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Has CAFE reached the end of its usefulness?



  • KCRamKCRam Mt. Arlington NJPosts: 3,516
    We lost 25 years of fuel economy improvement because the government changed focus to safety improvement. In that time, NHTSA has mandated the high-mounted brake light, air bags, side-impact door beams, crash test standards, head restraints, tire pressure monitors, and a number of other items. The automakers told the government there'd be a trade-off, as some of what they wanted would create a weight increase - and power would increase so that the consumer would still get the performance they were accustomed to. Add in the repeal of the 55mph speed limit and customers needed cars to be able to reach 75+ as part of legal performance.

    Except that the automakers raised the power bar far higher than it really needed to be. Performance cars in the mid 80s were considered to of the line with just 200hp. Now we have minivans approaching 300hp, and pickup trucks with 800 lb-ft of torque. (Just as a basis of comparison, the city-bus engine of choice in the 80s, the Detroit Diesel 6V92TA [9.0L turbocharged diesel V6], generated 753 lb-ft in most applications, moving a vehicle with an empty weight of 25,000 pounds.)

    So now, the majority of vehicles sold today can snap off 7-second-or-less 0-60 times... while people are struggling to keep real-world mpg in the 20s.

    With the new standards, the automakers are going to try the same tactic... "we'll make more fuel-efficient vehicles, but they'll have to be lighter, smaller, weaker, slower, and possibly less safe in some crashes." And the government will agree to that, and it will be the 80s all over again.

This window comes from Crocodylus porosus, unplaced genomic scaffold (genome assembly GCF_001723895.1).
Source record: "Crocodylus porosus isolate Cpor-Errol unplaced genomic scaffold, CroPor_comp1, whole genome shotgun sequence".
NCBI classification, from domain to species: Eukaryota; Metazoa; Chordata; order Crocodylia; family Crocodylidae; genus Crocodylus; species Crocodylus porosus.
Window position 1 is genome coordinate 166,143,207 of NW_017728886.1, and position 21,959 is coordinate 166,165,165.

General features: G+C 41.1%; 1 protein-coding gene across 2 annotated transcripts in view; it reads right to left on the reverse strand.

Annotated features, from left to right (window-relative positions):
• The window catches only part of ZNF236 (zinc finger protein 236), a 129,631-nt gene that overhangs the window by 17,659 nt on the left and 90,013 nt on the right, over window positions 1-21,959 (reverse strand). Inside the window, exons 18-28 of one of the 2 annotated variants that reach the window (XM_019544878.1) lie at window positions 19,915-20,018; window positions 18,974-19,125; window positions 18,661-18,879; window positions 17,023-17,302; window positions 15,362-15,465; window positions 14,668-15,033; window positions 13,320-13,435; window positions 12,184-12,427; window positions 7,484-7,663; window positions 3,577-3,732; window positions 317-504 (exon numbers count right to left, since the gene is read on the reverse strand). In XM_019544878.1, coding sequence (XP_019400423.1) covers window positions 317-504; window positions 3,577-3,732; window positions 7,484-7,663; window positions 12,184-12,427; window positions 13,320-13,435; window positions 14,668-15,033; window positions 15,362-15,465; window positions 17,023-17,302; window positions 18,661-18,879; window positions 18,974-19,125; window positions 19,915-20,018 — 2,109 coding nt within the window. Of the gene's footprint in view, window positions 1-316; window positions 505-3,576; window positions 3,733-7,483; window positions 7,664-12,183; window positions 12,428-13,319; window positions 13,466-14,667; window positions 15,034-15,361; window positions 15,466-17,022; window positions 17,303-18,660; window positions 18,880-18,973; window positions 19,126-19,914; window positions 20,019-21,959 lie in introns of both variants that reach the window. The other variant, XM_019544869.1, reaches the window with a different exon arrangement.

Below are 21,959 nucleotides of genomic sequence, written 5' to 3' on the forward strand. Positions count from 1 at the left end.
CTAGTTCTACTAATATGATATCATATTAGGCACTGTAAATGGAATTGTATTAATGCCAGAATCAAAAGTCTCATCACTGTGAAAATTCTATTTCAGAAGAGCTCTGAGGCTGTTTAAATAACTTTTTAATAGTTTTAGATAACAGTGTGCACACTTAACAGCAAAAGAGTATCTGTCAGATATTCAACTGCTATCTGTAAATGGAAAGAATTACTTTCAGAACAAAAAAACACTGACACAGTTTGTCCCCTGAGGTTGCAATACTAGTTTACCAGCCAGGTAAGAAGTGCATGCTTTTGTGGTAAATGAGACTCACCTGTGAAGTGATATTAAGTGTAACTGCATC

kcram - Pickups/Wagons/Vans+Minivans Host
  • benjaminhbenjaminh Posts: 2,877
    The president of Hyundai America, John K., has slammed the new standards because of their needless complexity and loopholes. He has a point. Essentially cars are held to a very strict standard, while large pickup trucks and SUVs are essentially given a complete pass and only need to make a small improvement, even by 2025. In other words, the unintended consequences of this might be to switch people from cars to large SUVs and Trucks.

    I still believe in CAFE, but bummer on the loophole...

    In terms of safety regs, it seems they have worked. Fatalities per passenger mile driven have dropped something like 70% since the 1960s...
  • steverstever Posts: 52,683
    "A new consumer survey by Consumer Reports finds that not only do most consumers want more fuel economy – no surprise there – but most also are willing to pay extra to get it as long as they will be rewarded with lower fuel and other operating costs during the years they own the vehicle.

    The Consumer Reports poll seems to indicate that people now believe that gas prices aren’t going to be falling over the long term and likely will be rising. Indeed, of the 564 respondents who said they would consider an alternatively powered vehicle such as a hybrid of electric vehicle, 89 percent said that their prime motivation would be to lower their vehicle operating costs, including fuel costs."

    Poll Finds We're Willing to Pay Extra For More MPG (AutoObserver)

    Or ... maybe CR statistics are questionable?

    "The rub is that consumers are not buying them – or at least not very many of them. In October, sales of small cars slowed and sales of advanced-drive vehicles (hybrids, electric cars, diesels, etc.) fell yet again in year-to-year comparisons, registering just barely over 2 percent of all U.S. vehicle sales".

    Consumer Reports Survey Flawed (AutoObserver)
  • steverstever Posts: 52,683